equilibrium form of P Competition between
chemical destruction and vertical convective
transport Quench level where tchem
tdyn Occurs at T 1200 K for phosphine ?
Observed PH3 abundance still gives P/H ratio !
21
Exploring the thermal range from Earth the 5-µm
window of the Giant Planets
  • Hot radiation originating from 3-5 bar levels
    (due to low H2 and CH4 opacity)
  • NH3, PH3
  • New detections in 1973-1975 H2O (equilibrium)

  • CO (disequilibrium, much ltlt CH4)

22
Vertical profile of NH3 in Jupiter physical
processes and deep abundance
  • NH3 / H2 at 3 bar indicates N/H on Jupiter is
    enriched by a factor 2 over solar
  • H2O Does not give O/H ratio because H2O
    condensation occurs deeper than levels probed
  • NEED FOR DEEP IN SITU PROBE

23
The 1970s First global views of the planet
infrared spectra
24
Telluric planets from space a full view of the
thermal IR spectrum
MARS Mariner 9 / IRIS (1973) R 2.4 cm-1,
FTS Temperature, water vapor and dust in the
martian atmosphere VENUS Venera 15/ Fourier
Spectrometer (1983), R 2 cm-1 Temperature and
composition field at and above Venus clouds (H2O,
SO2, H2SO4)
25
Full spectra of Giant Planets Helium
He/H in Giant Planets
H2-He
Saturn IRIS / Voyager R 4.3 cm-1 He (Jup) He
(Sat) lt He (U) He (N) He (protosolar) ?
Evidence for helium segregation in Jupiters and
Saturns interior Thermal balace of Giant
Planets (internal source)
26
Full spectra of Titan chemistry
IRIS / Voyager R 4.3 cm-1
Voyager /UVS
N2 is dominant species in Titan
? Coupled photochemistry of N2 and CH4
27
1980-2000 Accumulating molecules (the golden
age of infrared)
28
From the ground the power of spectral resolution
Fourier Transform Spectrometer at
CFHT (1983-2000) 0.9 5.2 µm, InSb, InGaAs
detectors Best spectral resolution 0.01 cm-1
29
Exploiting the 5-µm region
More disequilibrium species in Jupiter and
Saturn CO, GeH4, AsH3
Detection of arsine (AsH3 ) in Saturn FTS/CFHT,
R22000 Bézard et al. 1990 ?
As / H 5 times solar
Jupiter and Saturn are enriched in heavy elements
(C, N, P, As) Saturn more than Jupiter
30
Deuterium in the Solar System
. Venus
Venus
Detection of CH3D in Neptune CFHT/FTS, R 1600
(de Bergh et al. 1990)
Owen et al. Nature, 1986. Deuterium in the
outer solar system Evidence for two distinct
reservoirs D/H enriched in Mars and Venus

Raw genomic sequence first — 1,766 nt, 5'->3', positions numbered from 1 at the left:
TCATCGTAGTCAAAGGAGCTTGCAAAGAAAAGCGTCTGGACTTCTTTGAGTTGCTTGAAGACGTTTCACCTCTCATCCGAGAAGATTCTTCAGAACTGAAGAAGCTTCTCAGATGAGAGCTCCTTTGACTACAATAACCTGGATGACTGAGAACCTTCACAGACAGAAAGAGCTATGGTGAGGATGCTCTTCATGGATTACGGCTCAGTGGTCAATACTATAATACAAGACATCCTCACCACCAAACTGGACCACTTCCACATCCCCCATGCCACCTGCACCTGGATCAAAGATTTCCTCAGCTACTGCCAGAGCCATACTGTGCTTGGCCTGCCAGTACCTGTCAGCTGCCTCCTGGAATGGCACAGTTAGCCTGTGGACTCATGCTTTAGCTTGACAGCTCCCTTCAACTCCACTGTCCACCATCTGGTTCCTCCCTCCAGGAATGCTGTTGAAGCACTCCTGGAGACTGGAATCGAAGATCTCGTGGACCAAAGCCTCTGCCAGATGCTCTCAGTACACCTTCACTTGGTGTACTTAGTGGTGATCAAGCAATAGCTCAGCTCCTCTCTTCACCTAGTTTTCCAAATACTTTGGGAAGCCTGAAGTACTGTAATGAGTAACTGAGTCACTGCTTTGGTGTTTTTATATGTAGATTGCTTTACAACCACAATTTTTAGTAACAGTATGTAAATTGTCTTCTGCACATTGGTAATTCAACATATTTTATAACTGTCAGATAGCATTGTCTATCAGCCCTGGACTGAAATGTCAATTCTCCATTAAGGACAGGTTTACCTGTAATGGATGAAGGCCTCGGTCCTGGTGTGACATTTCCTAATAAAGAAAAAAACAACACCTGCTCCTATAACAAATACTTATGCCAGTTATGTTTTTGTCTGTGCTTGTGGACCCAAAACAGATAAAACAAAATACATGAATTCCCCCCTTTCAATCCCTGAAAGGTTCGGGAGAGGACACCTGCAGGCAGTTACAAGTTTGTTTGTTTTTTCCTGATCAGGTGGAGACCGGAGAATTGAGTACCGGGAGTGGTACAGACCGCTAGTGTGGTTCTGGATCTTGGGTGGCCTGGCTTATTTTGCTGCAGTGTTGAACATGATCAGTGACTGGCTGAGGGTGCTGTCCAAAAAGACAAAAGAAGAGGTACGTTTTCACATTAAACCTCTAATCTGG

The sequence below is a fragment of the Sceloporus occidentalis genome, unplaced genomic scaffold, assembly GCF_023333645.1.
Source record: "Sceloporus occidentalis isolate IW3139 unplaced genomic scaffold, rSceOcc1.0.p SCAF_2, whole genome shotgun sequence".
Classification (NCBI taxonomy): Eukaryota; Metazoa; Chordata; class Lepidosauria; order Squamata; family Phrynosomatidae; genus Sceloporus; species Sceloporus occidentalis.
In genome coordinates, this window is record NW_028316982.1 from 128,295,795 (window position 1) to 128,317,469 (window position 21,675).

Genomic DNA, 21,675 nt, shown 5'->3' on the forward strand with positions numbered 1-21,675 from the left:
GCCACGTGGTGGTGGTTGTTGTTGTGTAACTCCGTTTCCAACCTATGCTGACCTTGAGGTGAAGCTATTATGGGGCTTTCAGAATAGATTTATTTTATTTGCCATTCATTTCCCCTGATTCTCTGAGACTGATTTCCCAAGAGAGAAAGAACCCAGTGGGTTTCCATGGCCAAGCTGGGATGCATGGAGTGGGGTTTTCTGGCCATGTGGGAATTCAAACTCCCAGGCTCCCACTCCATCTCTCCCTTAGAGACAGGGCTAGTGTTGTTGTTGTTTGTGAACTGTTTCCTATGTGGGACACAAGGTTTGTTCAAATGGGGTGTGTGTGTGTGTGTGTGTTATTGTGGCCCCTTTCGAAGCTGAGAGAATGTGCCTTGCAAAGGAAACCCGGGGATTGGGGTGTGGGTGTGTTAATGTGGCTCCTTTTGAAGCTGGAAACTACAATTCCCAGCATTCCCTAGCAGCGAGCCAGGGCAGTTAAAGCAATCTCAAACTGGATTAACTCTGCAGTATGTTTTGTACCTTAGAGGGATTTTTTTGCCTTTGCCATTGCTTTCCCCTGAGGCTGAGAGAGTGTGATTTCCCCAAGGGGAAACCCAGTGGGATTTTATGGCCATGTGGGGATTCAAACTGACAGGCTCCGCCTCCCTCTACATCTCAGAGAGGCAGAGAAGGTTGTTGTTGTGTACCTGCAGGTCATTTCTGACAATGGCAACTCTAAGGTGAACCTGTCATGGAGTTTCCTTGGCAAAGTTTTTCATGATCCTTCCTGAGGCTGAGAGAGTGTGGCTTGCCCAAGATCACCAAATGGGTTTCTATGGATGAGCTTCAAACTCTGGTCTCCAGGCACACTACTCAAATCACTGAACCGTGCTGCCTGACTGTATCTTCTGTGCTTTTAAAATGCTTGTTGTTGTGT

H2O Evidence for H2O photolysis and atmospheric
escape
31
A new, key, species
H3 on Jupiter
FTS/CFHT, R 15000 Maillard
et al. 1990
See J.P. Maillards and S. Millers talks
32
Probing below Venus clouds
H3 on Jupiter
FTS/CFHT, R 25000 Bézard et al. 1989
The uppermost clouds form a curtain and by day
reflect sunlight back to dazzle us. By night,
however, we become voyeurs able to peep into
the backlit room behind D. Allen, Icarus, 1987
33
(No Transcript)
34
ISO External water in outer planets
? external water
?internal water
ISO/SWS R1500 Feuchtgruber et al. 1997
  • Interplanetary dust ?
  • Planetary environments (satellites, rings?)
  • Cometary impacts (e.g. Shoemaker-Levy 9)

35
Comets are sources for atmospheres
HST Noll et al. 1995
1995
16-23 July 1994

JCMT 15-m Moreno et al. 2003
36
Recent exploration from spacecrafts (1995-2008)
37
Spectroscopy from recent space missions the 3-D
view
Titan Cassini CIRS/(R0.5 cm-1)
Study of couplings between chemistry and
dynamics … but no new detections (except many
isotopes)…

38
In situ measurements the chemical complexity of
Titans upper atmosphere from Cassini / INMS
39
In situ measurements methane profile and
meteorology in Titans atmosphere from Huygens
Methane drizzle on Titan (Tokano et al. 2006)
40
In situ measurements elemental abundances and
meteorology in Jupiter from Galileo
C/H, N/H, S/H are all 3 times solar Noble gases
are also 3 times solar. O/H is still not
measured…
41

Why even bother
to go there?
42
Detection of J2O on Earth (Cambridge 2005 DPS
meeting)